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Case Study: Mothers at Home Matter

mothers-matterMedia Intelligence Partners have worked to transform Mothers at Home Matter from a low-key members’ organisation to a nationally-recognised pressure group.

Mothers at Home Matter represent mothers, and fathers, who choose to stay at home to look after their children, despite facing severe penalties for doing so in the tax system.

The campaign faced multiple challenges in getting the voice of stay-at-home mothers heard, including encountering hostility from working female journalists and politicians, who by definition did not share their view that children benefit from maximum possible one-on-one parent interaction.

MIP had a two-pronged strategy in its work for Mothers at Home Matter. The first was to alleviate financial discrimination against single-earner households, in which one partners stays at home with their children. The second was confront post-feminist attitudes to stay-at-home mothers.

MIP boosted our campaign from total invisibility to the forefront of national debate with a series of front page headlines and extensive broadcast coverage, including the Today Programme and Newsnight. MIP’s political and media expertise has been invaluable to promote our cause and we are delighted by the pressure we have been able to put on government policy making.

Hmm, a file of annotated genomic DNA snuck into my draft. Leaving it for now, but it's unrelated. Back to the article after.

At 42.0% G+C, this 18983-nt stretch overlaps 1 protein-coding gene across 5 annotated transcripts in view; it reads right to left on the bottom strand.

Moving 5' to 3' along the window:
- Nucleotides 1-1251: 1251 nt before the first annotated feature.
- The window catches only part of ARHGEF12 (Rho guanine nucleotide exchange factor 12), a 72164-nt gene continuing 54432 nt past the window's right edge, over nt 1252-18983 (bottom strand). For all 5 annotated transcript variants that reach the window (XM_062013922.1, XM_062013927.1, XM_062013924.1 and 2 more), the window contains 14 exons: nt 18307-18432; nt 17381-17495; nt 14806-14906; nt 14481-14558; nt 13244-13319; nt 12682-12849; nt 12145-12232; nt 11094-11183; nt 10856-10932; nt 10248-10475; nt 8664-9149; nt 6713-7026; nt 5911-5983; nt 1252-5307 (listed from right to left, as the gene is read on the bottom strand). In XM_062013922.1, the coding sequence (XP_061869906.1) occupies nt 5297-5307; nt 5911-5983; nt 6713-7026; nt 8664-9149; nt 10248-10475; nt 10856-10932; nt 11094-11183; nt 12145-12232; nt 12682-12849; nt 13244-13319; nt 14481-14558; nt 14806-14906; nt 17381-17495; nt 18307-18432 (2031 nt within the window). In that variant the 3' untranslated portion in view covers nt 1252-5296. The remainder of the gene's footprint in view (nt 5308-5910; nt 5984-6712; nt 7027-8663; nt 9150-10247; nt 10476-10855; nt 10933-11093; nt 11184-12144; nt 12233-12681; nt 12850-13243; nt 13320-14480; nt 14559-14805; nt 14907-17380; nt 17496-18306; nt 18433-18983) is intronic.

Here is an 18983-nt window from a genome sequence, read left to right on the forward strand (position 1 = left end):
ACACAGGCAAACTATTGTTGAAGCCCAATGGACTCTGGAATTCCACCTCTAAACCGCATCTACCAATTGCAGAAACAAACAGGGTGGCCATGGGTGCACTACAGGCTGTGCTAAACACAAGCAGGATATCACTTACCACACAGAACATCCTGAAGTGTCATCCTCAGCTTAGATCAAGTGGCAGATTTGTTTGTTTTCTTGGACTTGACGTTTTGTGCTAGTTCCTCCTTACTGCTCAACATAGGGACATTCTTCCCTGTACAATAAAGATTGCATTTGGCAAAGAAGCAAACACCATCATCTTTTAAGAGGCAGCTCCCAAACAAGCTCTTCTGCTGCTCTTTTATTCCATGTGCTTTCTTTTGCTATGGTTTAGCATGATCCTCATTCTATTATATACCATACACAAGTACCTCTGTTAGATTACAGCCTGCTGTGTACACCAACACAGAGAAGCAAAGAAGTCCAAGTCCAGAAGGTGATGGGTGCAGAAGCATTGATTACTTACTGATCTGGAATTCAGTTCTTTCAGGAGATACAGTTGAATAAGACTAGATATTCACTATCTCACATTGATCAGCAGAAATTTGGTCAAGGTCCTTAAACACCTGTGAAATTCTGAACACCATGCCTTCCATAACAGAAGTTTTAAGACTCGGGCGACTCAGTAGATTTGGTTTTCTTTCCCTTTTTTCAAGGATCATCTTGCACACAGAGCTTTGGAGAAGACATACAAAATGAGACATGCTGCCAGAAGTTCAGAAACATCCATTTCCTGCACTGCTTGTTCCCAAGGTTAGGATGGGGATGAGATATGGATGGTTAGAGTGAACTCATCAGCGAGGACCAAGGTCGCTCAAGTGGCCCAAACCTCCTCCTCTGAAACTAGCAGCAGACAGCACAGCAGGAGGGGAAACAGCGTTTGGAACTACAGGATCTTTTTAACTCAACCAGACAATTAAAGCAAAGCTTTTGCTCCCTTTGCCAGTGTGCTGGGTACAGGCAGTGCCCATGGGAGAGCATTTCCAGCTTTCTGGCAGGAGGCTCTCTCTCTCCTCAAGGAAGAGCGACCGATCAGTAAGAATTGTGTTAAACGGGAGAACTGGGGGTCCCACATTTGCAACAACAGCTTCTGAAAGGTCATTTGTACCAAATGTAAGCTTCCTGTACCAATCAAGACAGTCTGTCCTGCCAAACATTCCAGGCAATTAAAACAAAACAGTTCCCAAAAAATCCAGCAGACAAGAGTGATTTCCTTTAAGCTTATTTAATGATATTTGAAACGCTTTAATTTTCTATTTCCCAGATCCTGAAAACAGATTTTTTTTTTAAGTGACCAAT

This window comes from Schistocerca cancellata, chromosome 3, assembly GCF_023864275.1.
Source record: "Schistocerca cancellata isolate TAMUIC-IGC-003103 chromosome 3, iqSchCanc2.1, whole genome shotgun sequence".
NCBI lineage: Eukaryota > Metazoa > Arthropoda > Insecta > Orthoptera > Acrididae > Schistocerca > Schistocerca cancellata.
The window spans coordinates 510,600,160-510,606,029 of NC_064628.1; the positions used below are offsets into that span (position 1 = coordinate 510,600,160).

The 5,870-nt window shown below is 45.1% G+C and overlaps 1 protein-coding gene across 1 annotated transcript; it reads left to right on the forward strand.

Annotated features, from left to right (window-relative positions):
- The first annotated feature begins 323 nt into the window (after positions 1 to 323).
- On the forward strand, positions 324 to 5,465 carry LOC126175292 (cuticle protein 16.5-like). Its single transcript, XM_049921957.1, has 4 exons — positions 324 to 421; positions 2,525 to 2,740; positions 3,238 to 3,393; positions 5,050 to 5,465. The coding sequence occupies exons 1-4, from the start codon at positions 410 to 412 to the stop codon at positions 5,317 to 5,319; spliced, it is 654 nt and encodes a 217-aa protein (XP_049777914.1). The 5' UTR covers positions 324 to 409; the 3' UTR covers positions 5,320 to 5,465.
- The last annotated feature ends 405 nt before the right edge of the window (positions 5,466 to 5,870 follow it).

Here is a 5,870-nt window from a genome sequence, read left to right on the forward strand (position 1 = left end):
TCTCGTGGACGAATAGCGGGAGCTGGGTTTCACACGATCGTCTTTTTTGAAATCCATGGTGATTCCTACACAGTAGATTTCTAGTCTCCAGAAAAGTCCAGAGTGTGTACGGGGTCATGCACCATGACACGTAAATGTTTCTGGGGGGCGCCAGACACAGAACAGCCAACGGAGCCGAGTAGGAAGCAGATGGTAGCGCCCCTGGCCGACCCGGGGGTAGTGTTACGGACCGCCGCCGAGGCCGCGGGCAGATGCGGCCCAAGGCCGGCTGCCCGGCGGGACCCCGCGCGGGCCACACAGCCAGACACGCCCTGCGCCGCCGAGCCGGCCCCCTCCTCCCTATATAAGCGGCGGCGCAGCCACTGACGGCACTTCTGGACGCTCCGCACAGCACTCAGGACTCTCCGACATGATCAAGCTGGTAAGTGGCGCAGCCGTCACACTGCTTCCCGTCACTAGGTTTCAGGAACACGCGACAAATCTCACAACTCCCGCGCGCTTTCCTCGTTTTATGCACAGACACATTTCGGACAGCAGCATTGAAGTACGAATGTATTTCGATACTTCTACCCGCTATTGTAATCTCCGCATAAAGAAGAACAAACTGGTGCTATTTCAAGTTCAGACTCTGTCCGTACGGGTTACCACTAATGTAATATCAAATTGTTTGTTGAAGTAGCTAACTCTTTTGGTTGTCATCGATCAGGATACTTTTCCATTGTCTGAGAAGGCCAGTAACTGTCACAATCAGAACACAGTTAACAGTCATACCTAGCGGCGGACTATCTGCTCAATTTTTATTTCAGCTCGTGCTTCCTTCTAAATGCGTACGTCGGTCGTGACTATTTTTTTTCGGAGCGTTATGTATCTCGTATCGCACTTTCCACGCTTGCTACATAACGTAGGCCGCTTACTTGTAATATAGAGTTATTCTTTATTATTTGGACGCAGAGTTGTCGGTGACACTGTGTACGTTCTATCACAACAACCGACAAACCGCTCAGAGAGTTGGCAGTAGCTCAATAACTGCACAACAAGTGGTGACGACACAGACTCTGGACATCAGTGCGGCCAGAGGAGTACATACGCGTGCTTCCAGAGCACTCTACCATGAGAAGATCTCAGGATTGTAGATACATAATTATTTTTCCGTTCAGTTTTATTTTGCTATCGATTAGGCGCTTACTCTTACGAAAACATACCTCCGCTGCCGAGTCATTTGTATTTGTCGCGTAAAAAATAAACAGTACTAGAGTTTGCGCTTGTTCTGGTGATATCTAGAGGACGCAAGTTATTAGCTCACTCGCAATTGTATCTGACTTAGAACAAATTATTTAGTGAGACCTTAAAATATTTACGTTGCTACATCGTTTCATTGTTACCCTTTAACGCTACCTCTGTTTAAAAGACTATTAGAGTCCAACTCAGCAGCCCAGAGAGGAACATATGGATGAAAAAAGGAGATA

Laura Perrins, Mothers At Home Matter

Within the first three weeks of collaboration, MIP secured the campaign more than thirty articles (including three front-page headlines) in national papers and fourteen broadcast interviews. Press and broadcast coverage has been consistently maintained in the subsequent seven months.

Together, MIP and Mothers at Home Matter have successfully campaigned for the introduction of a Transferable Tax Allowance, to be announced in the Chancellor’s next Autumn Statement. This would allow stay-at-home parents to transfer their personal tax allowance to their partners and therefore counterbalance, to some extent, the tax penalty currently levelled against them.

MIP has also helped the campaign confront the dominant feminist-propelled belief that postponing career advancement for a few years in order to raise the next generation is in some way harmful to gender equality and a hindrance to women ‘achieving their potential.’